12 As was mentioned earlier, Kripke rejects the view that a description might designate rigidly on one occasion and non-rigidly on another. Actually Kripke provides a mechanism for transforming non-rigidly designating descriptions into rigidly designating descriptions. E.g., the non-rigidly designating description ‘the winner’ can be transformed into the rigidly designating description ‘the person who in fact won’. The suggestion is that the inclusion of an expression like ‘in fact’ or ‘actually’ can always be used to make a description rigidly designate. (Cf. ‘Identity and Necessity’, 148.) Although the consistent use of such devices would help clarify the intentions of the speaker on a given occasion, it seems clear that in fact we sometimes put descriptions to work as rigid designators while omitting any explicit signal that we are doing so.

13 ‘Naming and Necessity’, 270.

14 ‘Naming and Necessity’, 291.

15 Cf. Kripke, SaulSemantical Considerations on Modal Logic’, Acta Philosophica Fennica 16 (1963) 83-94.Google Scholar

16 ‘Naming and Necessity’, 764.

17 Chandler, Hugh (in ‘Rigid Designation’, The Journal of Philosophy 72 (1975) 363-69)CrossRefGoogle Scholar presents a radically different argument to show that names sometimes non-rigidly designate. Chandler's argument involves Hobbes' famous account of Theseus' ship:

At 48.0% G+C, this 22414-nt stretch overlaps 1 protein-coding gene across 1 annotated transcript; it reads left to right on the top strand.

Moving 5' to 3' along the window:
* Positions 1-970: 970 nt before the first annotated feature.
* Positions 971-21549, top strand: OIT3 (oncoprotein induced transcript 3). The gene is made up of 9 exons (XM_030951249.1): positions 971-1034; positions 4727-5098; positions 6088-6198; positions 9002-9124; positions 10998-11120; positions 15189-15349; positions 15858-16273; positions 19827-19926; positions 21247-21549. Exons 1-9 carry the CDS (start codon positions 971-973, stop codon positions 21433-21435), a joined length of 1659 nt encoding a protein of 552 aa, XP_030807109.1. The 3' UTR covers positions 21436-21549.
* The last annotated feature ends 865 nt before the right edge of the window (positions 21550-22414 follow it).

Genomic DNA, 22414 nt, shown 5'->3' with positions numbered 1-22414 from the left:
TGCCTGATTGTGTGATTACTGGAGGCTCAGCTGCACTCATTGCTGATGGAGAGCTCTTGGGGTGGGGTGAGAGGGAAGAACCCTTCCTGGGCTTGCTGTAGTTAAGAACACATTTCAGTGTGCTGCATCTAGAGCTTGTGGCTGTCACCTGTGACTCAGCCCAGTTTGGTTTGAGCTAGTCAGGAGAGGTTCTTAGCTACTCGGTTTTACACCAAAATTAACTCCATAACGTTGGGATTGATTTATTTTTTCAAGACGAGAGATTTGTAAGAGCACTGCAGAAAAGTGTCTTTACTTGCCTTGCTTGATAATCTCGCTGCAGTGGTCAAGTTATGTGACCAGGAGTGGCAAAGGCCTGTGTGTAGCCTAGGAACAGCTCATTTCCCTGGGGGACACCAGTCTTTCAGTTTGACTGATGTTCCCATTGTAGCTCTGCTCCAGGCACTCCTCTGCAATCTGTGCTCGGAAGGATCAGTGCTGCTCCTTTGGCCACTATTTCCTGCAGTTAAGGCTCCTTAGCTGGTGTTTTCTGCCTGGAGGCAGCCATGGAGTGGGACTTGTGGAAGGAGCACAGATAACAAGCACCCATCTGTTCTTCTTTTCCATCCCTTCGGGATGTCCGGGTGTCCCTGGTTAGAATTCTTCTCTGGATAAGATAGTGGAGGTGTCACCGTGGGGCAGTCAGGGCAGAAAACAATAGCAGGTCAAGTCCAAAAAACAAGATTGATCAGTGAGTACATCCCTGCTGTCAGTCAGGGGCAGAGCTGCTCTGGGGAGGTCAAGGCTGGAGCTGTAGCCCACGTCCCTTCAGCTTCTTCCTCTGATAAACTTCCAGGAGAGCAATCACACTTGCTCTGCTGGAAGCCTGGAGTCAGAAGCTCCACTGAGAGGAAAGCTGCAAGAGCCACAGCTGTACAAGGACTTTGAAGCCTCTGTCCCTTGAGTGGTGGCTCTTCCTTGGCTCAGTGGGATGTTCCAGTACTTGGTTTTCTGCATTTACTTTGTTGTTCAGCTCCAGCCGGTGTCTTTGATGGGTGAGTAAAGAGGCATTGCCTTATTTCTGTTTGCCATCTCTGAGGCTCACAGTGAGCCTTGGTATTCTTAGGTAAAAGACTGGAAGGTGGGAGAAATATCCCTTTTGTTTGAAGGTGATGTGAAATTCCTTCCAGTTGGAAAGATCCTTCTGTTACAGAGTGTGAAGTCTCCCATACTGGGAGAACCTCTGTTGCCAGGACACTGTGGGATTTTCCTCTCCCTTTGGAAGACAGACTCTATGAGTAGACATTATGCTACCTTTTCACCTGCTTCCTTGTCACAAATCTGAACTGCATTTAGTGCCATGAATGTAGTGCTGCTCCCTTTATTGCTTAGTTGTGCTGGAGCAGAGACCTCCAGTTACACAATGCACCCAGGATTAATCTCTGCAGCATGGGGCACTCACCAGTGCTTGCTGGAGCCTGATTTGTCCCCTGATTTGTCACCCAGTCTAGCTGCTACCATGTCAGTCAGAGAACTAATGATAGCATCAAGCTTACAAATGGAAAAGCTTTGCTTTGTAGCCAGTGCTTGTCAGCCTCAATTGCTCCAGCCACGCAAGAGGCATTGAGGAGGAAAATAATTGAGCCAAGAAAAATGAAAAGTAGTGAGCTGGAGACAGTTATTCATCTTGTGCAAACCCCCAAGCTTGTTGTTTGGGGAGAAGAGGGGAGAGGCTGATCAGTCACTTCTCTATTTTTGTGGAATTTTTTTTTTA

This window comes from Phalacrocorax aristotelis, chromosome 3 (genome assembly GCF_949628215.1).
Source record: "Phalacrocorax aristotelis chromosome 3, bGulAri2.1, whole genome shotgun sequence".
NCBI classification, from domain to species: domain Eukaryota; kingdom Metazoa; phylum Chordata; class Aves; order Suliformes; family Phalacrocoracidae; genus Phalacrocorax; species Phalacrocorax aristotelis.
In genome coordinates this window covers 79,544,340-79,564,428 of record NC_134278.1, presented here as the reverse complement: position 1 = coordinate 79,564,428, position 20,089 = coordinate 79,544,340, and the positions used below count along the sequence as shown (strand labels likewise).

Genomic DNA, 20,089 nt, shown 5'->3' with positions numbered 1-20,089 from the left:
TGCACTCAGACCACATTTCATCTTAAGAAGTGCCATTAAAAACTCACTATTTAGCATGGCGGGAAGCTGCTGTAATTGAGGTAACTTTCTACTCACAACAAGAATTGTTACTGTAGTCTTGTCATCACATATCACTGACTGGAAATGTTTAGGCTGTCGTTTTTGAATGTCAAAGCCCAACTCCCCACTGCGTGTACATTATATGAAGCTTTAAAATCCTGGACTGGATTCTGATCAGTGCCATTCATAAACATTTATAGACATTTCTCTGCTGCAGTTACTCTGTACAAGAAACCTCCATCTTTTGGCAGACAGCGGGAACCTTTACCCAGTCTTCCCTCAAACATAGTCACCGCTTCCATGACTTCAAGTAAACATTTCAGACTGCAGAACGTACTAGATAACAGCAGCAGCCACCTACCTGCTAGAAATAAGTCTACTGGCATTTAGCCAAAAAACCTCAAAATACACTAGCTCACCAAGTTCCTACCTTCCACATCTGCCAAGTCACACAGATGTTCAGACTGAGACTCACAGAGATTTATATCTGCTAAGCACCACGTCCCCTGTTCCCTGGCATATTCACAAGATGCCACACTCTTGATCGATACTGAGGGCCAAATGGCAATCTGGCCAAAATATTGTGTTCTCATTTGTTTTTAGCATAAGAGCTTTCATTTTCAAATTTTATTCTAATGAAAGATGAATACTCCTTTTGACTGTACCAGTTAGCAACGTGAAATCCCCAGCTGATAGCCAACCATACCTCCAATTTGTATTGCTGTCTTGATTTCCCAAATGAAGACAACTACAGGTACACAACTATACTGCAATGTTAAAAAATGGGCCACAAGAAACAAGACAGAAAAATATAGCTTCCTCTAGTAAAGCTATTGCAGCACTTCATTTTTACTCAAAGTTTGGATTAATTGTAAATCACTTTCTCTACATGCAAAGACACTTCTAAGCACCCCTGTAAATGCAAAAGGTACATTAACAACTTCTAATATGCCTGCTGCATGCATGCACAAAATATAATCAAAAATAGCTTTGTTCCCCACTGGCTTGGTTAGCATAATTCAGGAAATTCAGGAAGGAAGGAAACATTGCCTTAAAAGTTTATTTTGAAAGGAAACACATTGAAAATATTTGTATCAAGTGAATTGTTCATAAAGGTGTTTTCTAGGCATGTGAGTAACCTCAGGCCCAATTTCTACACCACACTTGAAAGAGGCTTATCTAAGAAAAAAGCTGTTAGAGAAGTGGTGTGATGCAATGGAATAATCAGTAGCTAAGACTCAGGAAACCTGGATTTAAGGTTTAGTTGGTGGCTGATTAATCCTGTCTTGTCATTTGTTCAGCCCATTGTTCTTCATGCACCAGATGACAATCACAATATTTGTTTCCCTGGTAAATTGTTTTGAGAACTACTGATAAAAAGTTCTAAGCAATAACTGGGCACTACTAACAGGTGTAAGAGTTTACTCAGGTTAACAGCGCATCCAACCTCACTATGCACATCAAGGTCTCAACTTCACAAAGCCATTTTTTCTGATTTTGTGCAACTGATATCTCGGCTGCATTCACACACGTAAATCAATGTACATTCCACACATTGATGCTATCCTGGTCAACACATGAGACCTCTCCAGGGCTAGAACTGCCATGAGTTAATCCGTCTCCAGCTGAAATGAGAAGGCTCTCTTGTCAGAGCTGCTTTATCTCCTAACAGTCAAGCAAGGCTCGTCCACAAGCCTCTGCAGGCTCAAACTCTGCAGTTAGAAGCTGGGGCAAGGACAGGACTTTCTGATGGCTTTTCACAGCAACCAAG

a is the original ship, b is the ship put together (following the original plans) out of the planks removed from Theseus’ ship. c is the ship that resulted from the gradual replacement of a's planks. (p. 364)

After adopting the usual position that a and c are the same ship, Chandler considers the possibility that

a's planks had been removed one by one without being replaced. b is then constructed just as in Hobbes’ story.

In this case, a and b are the same ship. (p. 365) Suppose the actual world is the one in which the ship is simply disassembled and reassembled without any boards being replaced, and let's call the world in which we end up with two ships the replacement world. Using ‘a’, ‘b’ and ‘c’ as names, Chandler's basic claim is that in the actual world we can correctly say “b is a but, if things had gone differently, b would not have been a, but some other ship.” This is clearly incompatible with Kripke's claim that names are rigid designators and that no identity statement whose terms are rigid designators can be contingent (‘Identity and Necessity’, 154). Even were Kripke to accept Chandler's theory of identity, there is an error in Chandler's argument. When we use ‘b’ in the actual world, the object designated in the actual world is the reassembled ship. If ‘b’ were used in the replacement world, the object designated in the replacement world would also be the reassembled ship. But it doesn't follow that when we use ‘b’ in the actual world, the object designated in the replacement world would also be the reassembled ship, for the reassembled ship in the actual world is, on Chandler's hypothesis, not the same ship as the reassembled ship in the replacement world. In fact, it is mistaken to talk of a reassembled ship in the replacement world at all. Furthermore, when ‘b’ is used in the replacement world, nothing is designated in the actual world. It would be correct to say in the actual world, “b is a but might not have been”, only if we are using ‘b’ to stipulate some descriptive content governing our possible worlds construction, e.g., ‘the ship constructed from the planks removed from a'. But then ‘b’ would not be used as a rigid designator, which was what the argument was intended to show. Chandler's argument, then, seems less to appeal to our ordinary intuitions than to tacitly assume the rather sophisticated philosophical thesis he is trying to support.